He couldn’t say that, though.
Nick swallowed, then took a sip of his coffee to clear the crumbs still scratching the back of his throat.
“S’fine. I’m not good at stuff like that,” he looked down at the toast in his hand, already off his appetite, “I’m sure you don’t hold it against me, though. I doubt it’s your thing either. This whole…” he waved the toast a little in a movement that seemed to encapsulate something intangible, “thing. It’s fine.”
Sebastian was sure that this wasn’t how he was supposed to feel. Jilted almost. Not tossed aside, but deflected, like something in a mirror. He swallowed the last dregs of his coffee and didn’t look up at Nick again, frowning at his word game. He wanted to feel something else. He wanted Nick to know that there wasn’t, there couldn’t be room for anyone else anymore. Sherlock didn’t even matter, nothing mattered but the people in this room, right now, no question about it. He had been taken completely.
So he said nothing, but stood up and walked over to the counter, near Nick but not next to him, poured himself another glass of coffee and tried to ignore the sickening feeling in his gut as he realized that Nick was probably going to try to kill the detective today. The thought physically lurched through Sebastian and twisted his stomach and then his fingers around the mug as he took a sip, walking back over to his seat.
“I think the word you’re looking for is grief, mate.” His voice was soft, barely louder than the series of gestures that made up Nick Kenning. He chewed on the inside of his cheek and glanced up at the other man. What sort of man was Nick that he couldn’t identify the empty feeling in his own chest when his best friend died? How could he live like that, misunderstanding the entire world simply because a few things didn’t click for him, where small, heavy words like grief and guilt and dread didn’t mean anything but a dictionary entry, a chemical defect at the basest level. Maybe he had Nick wrong and the man could understand these things, but instead of a constant dull ache that reminded Sebastian of these feelings, for him it was just a deep, pulsing hollow. The hunter was sure that there was nobody in the world more alone than Nick Kenning.
“Will you come over here a second?”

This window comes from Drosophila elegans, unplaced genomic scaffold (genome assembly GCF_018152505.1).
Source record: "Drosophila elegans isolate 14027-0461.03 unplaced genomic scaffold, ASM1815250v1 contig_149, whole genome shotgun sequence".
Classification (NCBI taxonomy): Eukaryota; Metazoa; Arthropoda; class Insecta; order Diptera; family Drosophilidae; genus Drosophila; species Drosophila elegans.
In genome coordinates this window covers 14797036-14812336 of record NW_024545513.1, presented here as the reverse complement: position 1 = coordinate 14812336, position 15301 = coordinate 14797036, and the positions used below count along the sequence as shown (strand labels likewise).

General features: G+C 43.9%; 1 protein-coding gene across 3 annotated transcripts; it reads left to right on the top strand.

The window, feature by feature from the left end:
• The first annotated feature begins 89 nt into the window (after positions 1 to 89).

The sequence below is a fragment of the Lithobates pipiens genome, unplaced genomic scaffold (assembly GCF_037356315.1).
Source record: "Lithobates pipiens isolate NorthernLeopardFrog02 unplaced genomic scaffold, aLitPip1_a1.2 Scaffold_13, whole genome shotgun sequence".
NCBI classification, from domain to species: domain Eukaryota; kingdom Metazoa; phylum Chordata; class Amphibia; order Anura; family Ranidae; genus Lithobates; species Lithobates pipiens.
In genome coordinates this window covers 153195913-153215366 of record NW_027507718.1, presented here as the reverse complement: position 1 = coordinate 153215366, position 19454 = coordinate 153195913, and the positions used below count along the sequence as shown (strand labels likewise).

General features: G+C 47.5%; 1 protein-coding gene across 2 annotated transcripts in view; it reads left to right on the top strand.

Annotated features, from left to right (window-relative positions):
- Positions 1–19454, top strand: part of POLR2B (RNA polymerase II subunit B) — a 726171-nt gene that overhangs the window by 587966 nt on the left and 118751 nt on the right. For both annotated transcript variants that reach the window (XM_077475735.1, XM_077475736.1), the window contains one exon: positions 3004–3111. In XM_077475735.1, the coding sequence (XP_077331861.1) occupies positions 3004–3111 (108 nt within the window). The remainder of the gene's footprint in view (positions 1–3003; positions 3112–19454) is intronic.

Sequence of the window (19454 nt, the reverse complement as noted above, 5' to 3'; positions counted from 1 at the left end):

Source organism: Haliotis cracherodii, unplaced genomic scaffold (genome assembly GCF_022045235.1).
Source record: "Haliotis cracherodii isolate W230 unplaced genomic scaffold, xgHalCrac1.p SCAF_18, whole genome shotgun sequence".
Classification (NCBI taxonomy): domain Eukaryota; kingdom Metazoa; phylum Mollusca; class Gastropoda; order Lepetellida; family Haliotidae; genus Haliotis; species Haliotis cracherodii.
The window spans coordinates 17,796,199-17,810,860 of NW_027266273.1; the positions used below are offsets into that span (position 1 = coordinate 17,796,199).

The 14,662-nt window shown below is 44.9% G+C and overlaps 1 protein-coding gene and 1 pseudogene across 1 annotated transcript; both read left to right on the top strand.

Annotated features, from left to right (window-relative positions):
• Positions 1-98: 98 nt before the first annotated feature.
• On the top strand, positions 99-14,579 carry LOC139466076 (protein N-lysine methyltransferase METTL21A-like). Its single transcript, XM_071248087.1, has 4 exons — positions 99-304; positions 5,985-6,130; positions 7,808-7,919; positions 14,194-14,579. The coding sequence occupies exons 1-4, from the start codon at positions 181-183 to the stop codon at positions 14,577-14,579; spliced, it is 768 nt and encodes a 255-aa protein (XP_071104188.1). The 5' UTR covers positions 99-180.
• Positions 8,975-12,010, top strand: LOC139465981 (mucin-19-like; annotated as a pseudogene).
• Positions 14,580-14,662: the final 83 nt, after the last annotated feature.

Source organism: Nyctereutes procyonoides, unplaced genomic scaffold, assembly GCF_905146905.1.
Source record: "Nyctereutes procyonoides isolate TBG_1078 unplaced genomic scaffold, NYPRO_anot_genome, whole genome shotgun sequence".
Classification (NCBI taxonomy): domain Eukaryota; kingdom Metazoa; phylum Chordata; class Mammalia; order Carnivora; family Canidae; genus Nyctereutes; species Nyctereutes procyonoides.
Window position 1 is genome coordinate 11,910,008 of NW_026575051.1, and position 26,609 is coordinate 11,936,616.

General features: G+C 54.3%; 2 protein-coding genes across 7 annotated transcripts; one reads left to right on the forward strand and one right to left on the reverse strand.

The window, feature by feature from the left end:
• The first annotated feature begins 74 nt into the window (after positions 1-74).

Nick glanced over when he returned as though secretly relieved that he had come back. He’d had strange dreams and while he didn’t remember them, they’d left him feeling somewhat melancholy and distantly unsettled.
He turned off the burner, then retrieved a plate. He brushed against Sebastian slightly as he passed even though there was no need to do so in the rather spacious kitchen. The sniper’s solid reality was welcome, grounding.
Returning to the range, he flipped the omelet onto a plate and laid a fork alongside it. His own toast wasn’t ready yet, but he was impatient; he pushed down the button to eject two pieces of toast from the toaster, then quickly buttered it before the surface cooled and made it harder to spread.
He handed the omelet to Sebastian and commented, “Seven across is ‘cocksmoker.’”
Sebastian’s eyes followed Nick around the kitchen, his head barely inclining up from his paper as he did so. He began to memorize the exact ways that NIck moved, the angle of his shoulders to his hips, the curve of his back as he lifted up the pan and placed the omelet on the table in front of Sebastian. The sniper was still in a unsettled state, having slept in, and wasn’t quite functioning properly on all levels, but when Nick gave him breakfast that looked decent, smelled fantastic and had been cooked by him just for Sebastian the taller man couldn’t help the tide of affection that slowly washed over him.
“Thanks.” Sebastian said. The words were simple and almost offhanded but it was strange how much he meant. Glancing down at the crossword he smiled a bit and rolled his eyes.
“It’s cockfights, actually.” Sebastian took a bite of his omelette and then drowned the last bit of his coffee, going back to his crossword, chewing on the inside of his cheek. He still didn’t know how Nick felt. It seemed as if the man hadn’t reacted at all. He knew that wasn’t true, Nick had known Jim longer and had been attached in a way that Sebastian only recognized weeks after incidents. The first time they met had been rocky. Even the new man Nick had hired years ago had lined up with the first time Jim had slept with Sebastian.
There was a fondness there, a deep seated reverence and respect that Sebastian knew must be eating at Nick. He ate slowly, trying to imagine what to say. Nick may seem more sane than Jim, but both men were psychopaths in the worst kinds of way. People to them were nothing or everything. He frowned and chewed on the inside of his cheek again before looking up at Nick.
“I’m sorry about last night.”